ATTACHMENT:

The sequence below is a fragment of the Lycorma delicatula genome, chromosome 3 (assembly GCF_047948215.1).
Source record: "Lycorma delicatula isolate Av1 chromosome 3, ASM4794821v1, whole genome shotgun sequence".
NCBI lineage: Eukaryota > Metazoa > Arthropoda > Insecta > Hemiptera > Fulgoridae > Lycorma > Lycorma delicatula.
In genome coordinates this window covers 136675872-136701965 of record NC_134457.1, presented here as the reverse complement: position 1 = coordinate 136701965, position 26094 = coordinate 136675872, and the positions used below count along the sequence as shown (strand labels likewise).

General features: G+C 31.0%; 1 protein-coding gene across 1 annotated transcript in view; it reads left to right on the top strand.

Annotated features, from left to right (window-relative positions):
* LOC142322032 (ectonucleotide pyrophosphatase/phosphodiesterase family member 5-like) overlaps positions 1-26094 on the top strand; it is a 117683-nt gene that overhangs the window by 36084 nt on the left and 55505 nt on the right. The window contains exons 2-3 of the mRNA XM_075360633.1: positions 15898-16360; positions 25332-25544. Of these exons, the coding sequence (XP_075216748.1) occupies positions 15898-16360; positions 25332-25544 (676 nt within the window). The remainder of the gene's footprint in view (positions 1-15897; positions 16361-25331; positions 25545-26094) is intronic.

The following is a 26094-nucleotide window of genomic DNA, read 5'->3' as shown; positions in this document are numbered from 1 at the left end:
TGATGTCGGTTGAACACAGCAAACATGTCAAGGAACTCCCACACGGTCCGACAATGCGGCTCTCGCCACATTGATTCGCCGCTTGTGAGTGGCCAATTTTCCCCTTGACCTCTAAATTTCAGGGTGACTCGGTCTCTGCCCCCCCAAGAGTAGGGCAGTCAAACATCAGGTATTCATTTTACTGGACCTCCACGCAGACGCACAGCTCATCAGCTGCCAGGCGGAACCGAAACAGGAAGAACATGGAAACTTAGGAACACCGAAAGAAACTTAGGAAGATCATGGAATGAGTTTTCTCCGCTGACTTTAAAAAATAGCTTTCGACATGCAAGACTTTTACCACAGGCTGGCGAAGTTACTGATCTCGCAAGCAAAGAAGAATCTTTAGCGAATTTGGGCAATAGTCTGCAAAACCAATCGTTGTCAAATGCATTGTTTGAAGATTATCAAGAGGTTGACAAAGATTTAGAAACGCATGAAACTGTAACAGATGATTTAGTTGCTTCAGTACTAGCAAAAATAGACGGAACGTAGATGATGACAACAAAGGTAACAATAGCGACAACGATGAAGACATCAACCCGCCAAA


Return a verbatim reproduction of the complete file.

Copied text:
The sequence below is a fragment of the Lycorma delicatula genome, chromosome 3 (assembly GCF_047948215.1).
Source record: "Lycorma delicatula isolate Av1 chromosome 3, ASM4794821v1, whole genome shotgun sequence".
NCBI lineage: Eukaryota > Metazoa > Arthropoda > Insecta > Hemiptera > Fulgoridae > Lycorma > Lycorma delicatula.
In genome coordinates this window covers 136675872-136701965 of record NC_134457.1, presented here as the reverse complement: position 1 = coordinate 136701965, position 26094 = coordinate 136675872, and the positions used below count along the sequence as shown (strand labels likewise).

General features: G+C 31.0%; 1 protein-coding gene across 1 annotated transcript in view; it reads left to right on the top strand.

Annotated features, from left to right (window-relative positions):
* LOC142322032 (ectonucleotide pyrophosphatase/phosphodiesterase family member 5-like) overlaps positions 1-26094 on the top strand; it is a 117683-nt gene that overhangs the window by 36084 nt on the left and 55505 nt on the right. The window contains exons 2-3 of the mRNA XM_075360633.1: positions 15898-16360; positions 25332-25544. Of these exons, the coding sequence (XP_075216748.1) occupies positions 15898-16360; positions 25332-25544 (676 nt within the window). The remainder of the gene's footprint in view (positions 1-15897; positions 16361-25331; positions 25545-26094) is intronic.

The following is a 26094-nucleotide window of genomic DNA, read 5'->3' as shown; positions in this document are numbered from 1 at the left end:
TGATGTCGGTTGAACACAGCAAACATGTCAAGGAACTCCCACACGGTCCGACAATGCGGCTCTCGCCACATTGATTCGCCGCTTGTGAGTGGCCAATTTTCCCCTTGACCTCTAAATTTCAGGGTGACTCGGTCTCTGCCCCCCCAAGAGTAGGGCAGTCAAACATCAGGTATTCATTTTACTGGACCTCCACGCAGACGCACAGCTCATCAGCTGCCAGGCGGAACCGAAACAGGAAGAACATGGAAACTTAGGAACACCGAAAGAAACTTAGGAAGATCATGGAATGAGTTTTCTCCGCTGACTTTAAAAAATAGCTTTCGACATGCAAGACTTTTACCACAGGCTGGCGAAGTTACTGATCTCGCAAGCAAAGAAGAATCTTTAGCGAATTTGGGCAATAGTCTGCAAAACCAATCGTTGTCAAATGCATTGTTTGAAGATTATCAAGAGGTTGACAAAGATTTAGAAACGCATGAAACTGTAACAGATGATTTAGTTGCTTCAGTACTAGCAAAAATAGACGGAACGTAGATGATGACAACAAAGGTAACAATAGCGACAACGATGAAGACATCAACCCGCCAAA